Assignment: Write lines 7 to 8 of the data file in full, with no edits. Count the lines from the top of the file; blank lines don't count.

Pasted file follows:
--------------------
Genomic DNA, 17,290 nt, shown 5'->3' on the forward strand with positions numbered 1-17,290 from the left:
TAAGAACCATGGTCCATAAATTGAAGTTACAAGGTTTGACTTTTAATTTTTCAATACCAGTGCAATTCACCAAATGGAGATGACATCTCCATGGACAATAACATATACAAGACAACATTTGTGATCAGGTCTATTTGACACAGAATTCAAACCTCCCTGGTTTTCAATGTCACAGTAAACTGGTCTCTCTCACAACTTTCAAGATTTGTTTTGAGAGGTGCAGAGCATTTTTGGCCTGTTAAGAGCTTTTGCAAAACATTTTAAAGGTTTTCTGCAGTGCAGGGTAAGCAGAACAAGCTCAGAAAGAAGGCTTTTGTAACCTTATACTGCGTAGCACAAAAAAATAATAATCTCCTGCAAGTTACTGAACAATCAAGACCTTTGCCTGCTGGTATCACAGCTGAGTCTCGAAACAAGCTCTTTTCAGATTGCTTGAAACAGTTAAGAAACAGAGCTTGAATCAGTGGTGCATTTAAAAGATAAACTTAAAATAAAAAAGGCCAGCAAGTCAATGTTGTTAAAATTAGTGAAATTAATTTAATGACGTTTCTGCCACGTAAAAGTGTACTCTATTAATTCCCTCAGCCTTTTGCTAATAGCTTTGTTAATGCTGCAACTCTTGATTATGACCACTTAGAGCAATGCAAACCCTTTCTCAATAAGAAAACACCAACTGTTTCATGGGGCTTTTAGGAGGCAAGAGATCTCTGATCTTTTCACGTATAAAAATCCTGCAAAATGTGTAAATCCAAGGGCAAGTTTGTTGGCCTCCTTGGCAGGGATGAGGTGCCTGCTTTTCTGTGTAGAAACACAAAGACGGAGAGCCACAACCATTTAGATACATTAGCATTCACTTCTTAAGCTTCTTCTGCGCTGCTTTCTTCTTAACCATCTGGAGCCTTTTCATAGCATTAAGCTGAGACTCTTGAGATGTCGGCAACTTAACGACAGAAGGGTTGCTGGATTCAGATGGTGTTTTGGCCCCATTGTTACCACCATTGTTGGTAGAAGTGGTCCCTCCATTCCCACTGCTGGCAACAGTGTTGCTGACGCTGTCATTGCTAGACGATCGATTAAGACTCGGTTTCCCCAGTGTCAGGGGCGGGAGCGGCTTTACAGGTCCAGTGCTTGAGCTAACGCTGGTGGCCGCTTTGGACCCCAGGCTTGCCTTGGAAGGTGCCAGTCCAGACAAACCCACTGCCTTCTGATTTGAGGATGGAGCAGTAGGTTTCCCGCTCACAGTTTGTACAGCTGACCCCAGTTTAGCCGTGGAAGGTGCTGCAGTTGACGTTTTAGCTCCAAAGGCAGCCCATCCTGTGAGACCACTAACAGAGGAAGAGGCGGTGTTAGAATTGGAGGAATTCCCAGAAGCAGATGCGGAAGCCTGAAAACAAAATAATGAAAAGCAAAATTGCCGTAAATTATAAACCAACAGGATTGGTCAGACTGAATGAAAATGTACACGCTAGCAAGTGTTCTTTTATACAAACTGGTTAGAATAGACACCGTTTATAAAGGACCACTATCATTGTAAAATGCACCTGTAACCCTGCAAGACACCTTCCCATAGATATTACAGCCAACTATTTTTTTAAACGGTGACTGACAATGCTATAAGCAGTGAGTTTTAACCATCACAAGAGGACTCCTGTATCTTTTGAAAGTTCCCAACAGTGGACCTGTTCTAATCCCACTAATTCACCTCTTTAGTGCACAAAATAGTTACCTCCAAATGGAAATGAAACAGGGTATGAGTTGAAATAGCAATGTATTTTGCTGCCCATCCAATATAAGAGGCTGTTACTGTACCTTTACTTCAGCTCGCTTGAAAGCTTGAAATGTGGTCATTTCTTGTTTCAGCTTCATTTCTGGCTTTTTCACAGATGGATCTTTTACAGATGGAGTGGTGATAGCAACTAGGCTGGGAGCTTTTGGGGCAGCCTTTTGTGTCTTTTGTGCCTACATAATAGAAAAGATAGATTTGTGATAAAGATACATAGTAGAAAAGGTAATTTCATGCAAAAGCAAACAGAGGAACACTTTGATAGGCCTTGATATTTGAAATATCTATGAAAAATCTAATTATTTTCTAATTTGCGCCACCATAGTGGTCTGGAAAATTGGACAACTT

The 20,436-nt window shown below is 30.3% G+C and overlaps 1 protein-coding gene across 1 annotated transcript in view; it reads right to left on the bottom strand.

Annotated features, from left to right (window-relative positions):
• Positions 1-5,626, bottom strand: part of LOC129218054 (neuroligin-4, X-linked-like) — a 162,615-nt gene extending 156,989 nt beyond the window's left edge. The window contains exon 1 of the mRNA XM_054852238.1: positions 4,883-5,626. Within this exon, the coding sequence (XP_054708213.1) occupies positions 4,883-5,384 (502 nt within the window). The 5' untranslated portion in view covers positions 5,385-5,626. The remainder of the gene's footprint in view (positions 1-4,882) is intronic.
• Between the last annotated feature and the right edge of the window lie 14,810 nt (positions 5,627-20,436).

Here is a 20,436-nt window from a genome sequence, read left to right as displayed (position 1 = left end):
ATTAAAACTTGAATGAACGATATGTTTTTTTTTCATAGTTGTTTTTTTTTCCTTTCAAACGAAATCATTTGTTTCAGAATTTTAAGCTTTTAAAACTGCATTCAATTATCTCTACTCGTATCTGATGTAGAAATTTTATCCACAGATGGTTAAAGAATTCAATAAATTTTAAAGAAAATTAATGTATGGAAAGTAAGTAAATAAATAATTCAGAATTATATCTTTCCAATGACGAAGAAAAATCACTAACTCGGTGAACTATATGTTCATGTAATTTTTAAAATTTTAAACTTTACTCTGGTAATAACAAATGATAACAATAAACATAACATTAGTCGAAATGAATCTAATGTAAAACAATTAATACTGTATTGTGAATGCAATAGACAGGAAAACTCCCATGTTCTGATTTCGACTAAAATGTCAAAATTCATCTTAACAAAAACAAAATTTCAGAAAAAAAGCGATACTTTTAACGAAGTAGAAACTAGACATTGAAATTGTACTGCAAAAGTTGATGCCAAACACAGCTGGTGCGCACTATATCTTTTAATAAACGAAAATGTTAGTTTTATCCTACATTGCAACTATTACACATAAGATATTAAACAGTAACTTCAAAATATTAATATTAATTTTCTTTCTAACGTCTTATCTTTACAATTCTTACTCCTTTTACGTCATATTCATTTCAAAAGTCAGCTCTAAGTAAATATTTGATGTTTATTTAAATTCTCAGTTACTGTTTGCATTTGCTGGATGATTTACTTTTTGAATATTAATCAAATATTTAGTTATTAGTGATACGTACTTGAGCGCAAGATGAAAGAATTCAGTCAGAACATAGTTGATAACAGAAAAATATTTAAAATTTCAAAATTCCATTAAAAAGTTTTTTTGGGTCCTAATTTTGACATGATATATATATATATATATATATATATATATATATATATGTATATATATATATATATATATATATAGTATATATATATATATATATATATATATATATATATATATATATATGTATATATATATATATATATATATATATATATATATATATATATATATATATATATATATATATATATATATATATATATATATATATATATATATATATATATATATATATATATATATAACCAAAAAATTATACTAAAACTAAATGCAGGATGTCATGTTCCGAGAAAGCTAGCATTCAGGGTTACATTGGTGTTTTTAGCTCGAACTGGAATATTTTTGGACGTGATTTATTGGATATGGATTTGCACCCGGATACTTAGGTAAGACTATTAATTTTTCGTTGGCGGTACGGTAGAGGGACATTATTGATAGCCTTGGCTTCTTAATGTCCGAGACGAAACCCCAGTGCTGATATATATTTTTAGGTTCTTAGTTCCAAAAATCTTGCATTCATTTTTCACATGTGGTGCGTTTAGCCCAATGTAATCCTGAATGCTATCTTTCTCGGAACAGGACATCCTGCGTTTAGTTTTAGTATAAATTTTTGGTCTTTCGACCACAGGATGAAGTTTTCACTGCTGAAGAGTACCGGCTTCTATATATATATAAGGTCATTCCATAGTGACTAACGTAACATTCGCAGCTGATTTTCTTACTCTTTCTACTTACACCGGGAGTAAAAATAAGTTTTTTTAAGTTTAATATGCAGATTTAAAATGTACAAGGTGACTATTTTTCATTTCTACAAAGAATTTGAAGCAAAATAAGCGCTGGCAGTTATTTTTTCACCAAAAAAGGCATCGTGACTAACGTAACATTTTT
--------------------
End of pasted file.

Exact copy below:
Here is a 20,436-nt window from a genome sequence, read left to right as displayed (position 1 = left end):
ATTAAAACTTGAATGAACGATATGTTTTTTTTTCATAGTTGTTTTTTTTTCCTTTCAAACGAAATCATTTGTTTCAGAATTTTAAGCTTTTAAAACTGCATTCAATTATCTCTACTCGTATCTGATGTAGAAATTTTATCCACAGATGGTTAAAGAATTCAATAAATTTTAAAGAAAATTAATGTATGGAAAGTAAGTAAATAAATAATTCAGAATTATATCTTTCCAATGACGAAGAAAAATCACTAACTCGGTGAACTATATGTTCATGTAATTTTTAAAATTTTAAACTTTACTCTGGTAATAACAAATGATAACAATAAACATAACATTAGTCGAAATGAATCTAATGTAAAACAATTAATACTGTATTGTGAATGCAATAGACAGGAAAACTCCCATGTTCTGATTTCGACTAAAATGTCAAAATTCATCTTAACAAAAACAAAATTTCAGAAAAAAAGCGATACTTTTAACGAAGTAGAAACTAGACATTGAAATTGTACTGCAAAAGTTGATGCCAAACACAGCTGGTGCGCACTATATCTTTTAATAAACGAAAATGTTAGTTTTATCCTACATTGCAACTATTACACATAAGATATTAAACAGTAACTTCAAAATATTAATATTAATTTTCTTTCTAACGTCTTATCTTTACAATTCTTACTCCTTTTACGTCATATTCATTTCAAAAGTCAGCTCTAAGTAAATATTTGATGTTTATTTAAATTCTCAGTTACTGTTTGCATTTGCTGGATGATTTACTTTTTGAATATTAATCAAATATTTAGTTATTAGTGATACGTACTTGAGCGCAAGATGAAAGAATTCAGTCAGAACATAGTTGATAACAGAAAAATATTTAAAATTTCAAAATTCCATTAAAAAGTTTTTTTGGGTCCTAATTTTGACATGATATATATATATATATATATATATATATATATATATATGTATATATATATATATATATATATATAGTATATATATATATATATATATATATATATATATATATATATATATGTATATATATATATATATATATATATATATATATATATATATATATATATATATATATATATATATATATATATATATATATATATATATATATATATATATATATATATATATATATATAACCAAAAAATTATACTAAAACTAAATGCAGGATGTCATGTTCCGAGAAAGCTAGCATTCAGGGTTACATTGGTGTTTTTAGCTCGAACTGGAATATTTTTGGACGTGATTTATTGGATATGGATTTGCACCCGGATACTTAGGTAAGACTATTAATTTTTCGTTGGCGGTACGGTAGAGGGACATTATTGATAGCCTTGGCTTCTTAATGTCCGAGACGAAACCCCAGTGCTGATATATATTTTTAGGTTCTTAGTTCCAAAAATCTTGCATTCATTTTTCACATGTGGTGCGTTTAGCCCAATGTAATCCTGAATGCTATCTTTCTCGGAACAGGACATCCTGCGTTTAGTTTTAGTATAAATTTTTGGTCTTTCGACCACAGGATGAAGTTTTCACTGCTGAAGAGTACCGGCTTCTATATATATATAAGGTCATTCCATAGTGACTAACGTAACATTCGCAGCTGATTTTCTTACTCTTTCTACTTACACCGGGAGTAAAAATAAGTTTTTTTAAGTTTAATATGCAGATTTAAAATGTACAAGGTGACTATTTTTCATTTCTACAAAGAATTTGAAGCAAAATAAGCGCTGGCAGTTATTTTTTCACCAAAAAAGGCATCGTGACTAACGTAACATTTTT